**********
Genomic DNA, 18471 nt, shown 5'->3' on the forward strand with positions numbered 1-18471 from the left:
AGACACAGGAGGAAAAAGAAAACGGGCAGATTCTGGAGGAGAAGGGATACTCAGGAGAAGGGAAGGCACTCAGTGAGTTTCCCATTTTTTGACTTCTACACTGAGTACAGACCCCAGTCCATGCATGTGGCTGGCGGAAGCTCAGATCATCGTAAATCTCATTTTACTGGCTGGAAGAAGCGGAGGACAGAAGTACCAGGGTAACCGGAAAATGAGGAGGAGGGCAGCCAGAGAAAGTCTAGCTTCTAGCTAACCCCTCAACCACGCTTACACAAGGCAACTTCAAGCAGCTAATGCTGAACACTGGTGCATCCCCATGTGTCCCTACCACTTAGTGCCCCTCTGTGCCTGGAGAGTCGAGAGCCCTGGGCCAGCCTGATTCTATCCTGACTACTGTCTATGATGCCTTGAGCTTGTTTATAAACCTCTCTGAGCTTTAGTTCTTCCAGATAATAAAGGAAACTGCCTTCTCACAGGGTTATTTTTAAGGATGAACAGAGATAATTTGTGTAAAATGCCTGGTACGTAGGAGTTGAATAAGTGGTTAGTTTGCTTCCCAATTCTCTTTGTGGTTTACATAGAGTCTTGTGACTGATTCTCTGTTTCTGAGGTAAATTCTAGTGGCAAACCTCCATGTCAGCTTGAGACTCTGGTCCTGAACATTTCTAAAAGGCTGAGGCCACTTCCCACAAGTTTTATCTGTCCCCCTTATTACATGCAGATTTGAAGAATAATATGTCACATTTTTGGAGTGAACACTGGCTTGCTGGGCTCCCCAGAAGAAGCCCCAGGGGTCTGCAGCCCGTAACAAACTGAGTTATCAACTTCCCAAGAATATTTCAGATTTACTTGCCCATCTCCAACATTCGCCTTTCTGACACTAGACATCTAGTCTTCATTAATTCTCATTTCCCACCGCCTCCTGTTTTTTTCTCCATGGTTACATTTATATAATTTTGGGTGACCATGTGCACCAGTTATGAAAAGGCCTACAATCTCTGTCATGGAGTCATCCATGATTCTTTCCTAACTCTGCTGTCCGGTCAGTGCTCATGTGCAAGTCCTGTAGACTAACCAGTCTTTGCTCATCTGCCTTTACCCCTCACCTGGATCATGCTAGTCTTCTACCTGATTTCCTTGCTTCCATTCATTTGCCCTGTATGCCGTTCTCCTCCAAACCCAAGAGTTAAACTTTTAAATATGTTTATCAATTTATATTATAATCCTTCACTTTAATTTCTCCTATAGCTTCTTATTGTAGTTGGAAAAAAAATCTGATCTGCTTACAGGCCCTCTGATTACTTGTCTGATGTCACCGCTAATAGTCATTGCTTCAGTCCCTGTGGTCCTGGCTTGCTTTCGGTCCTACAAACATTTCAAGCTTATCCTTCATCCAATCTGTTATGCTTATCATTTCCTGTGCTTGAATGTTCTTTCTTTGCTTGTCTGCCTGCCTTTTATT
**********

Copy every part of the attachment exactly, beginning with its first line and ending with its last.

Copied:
Genomic DNA, 18471 nt, shown 5'->3' on the forward strand with positions numbered 1-18471 from the left:
AGACACAGGAGGAAAAAGAAAACGGGCAGATTCTGGAGGAGAAGGGATACTCAGGAGAAGGGAAGGCACTCAGTGAGTTTCCCATTTTTTGACTTCTACACTGAGTACAGACCCCAGTCCATGCATGTGGCTGGCGGAAGCTCAGATCATCGTAAATCTCATTTTACTGGCTGGAAGAAGCGGAGGACAGAAGTACCAGGGTAACCGGAAAATGAGGAGGAGGGCAGCCAGAGAAAGTCTAGCTTCTAGCTAACCCCTCAACCACGCTTACACAAGGCAACTTCAAGCAGCTAATGCTGAACACTGGTGCATCCCCATGTGTCCCTACCACTTAGTGCCCCTCTGTGCCTGGAGAGTCGAGAGCCCTGGGCCAGCCTGATTCTATCCTGACTACTGTCTATGATGCCTTGAGCTTGTTTATAAACCTCTCTGAGCTTTAGTTCTTCCAGATAATAAAGGAAACTGCCTTCTCACAGGGTTATTTTTAAGGATGAACAGAGATAATTTGTGTAAAATGCCTGGTACGTAGGAGTTGAATAAGTGGTTAGTTTGCTTCCCAATTCTCTTTGTGGTTTACATAGAGTCTTGTGACTGATTCTCTGTTTCTGAGGTAAATTCTAGTGGCAAACCTCCATGTCAGCTTGAGACTCTGGTCCTGAACATTTCTAAAAGGCTGAGGCCACTTCCCACAAGTTTTATCTGTCCCCCTTATTACATGCAGATTTGAAGAATAATATGTCACATTTTTGGAGTGAACACTGGCTTGCTGGGCTCCCCAGAAGAAGCCCCAGGGGTCTGCAGCCCGTAACAAACTGAGTTATCAACTTCCCAAGAATATTTCAGATTTACTTGCCCATCTCCAACATTCGCCTTTCTGACACTAGACATCTAGTCTTCATTAATTCTCATTTCCCACCGCCTCCTGTTTTTTTCTCCATGGTTACATTTATATAATTTTGGGTGACCATGTGCACCAGTTATGAAAAGGCCTACAATCTCTGTCATGGAGTCATCCATGATTCTTTCCTAACTCTGCTGTCCGGTCAGTGCTCATGTGCAAGTCCTGTAGACTAACCAGTCTTTGCTCATCTGCCTTTACCCCTCACCTGGATCATGCTAGTCTTCTACCTGATTTCCTTGCTTCCATTCATTTGCCCTGTATGCCGTTCTCCTCCAAACCCAAGAGTTAAACTTTTAAATATGTTTATCAATTTATATTATAATCCTTCACTTTAATTTCTCCTATAGCTTCTTATTGTAGTTGGAAAAAAAATCTGATCTGCTTACAGGCCCTCTGATTACTTGTCTGATGTCACCGCTAATAGTCATTGCTTCAGTCCCTGTGGTCCTGGCTTGCTTTCGGTCCTACAAACATTTCAAGCTTATCCTTCATCCAATCTGTTATGCTTATCATTTCCTGTGCTTGAATGTTCTTTCTTTGCTTGTCTGCCTGCCTTTTATT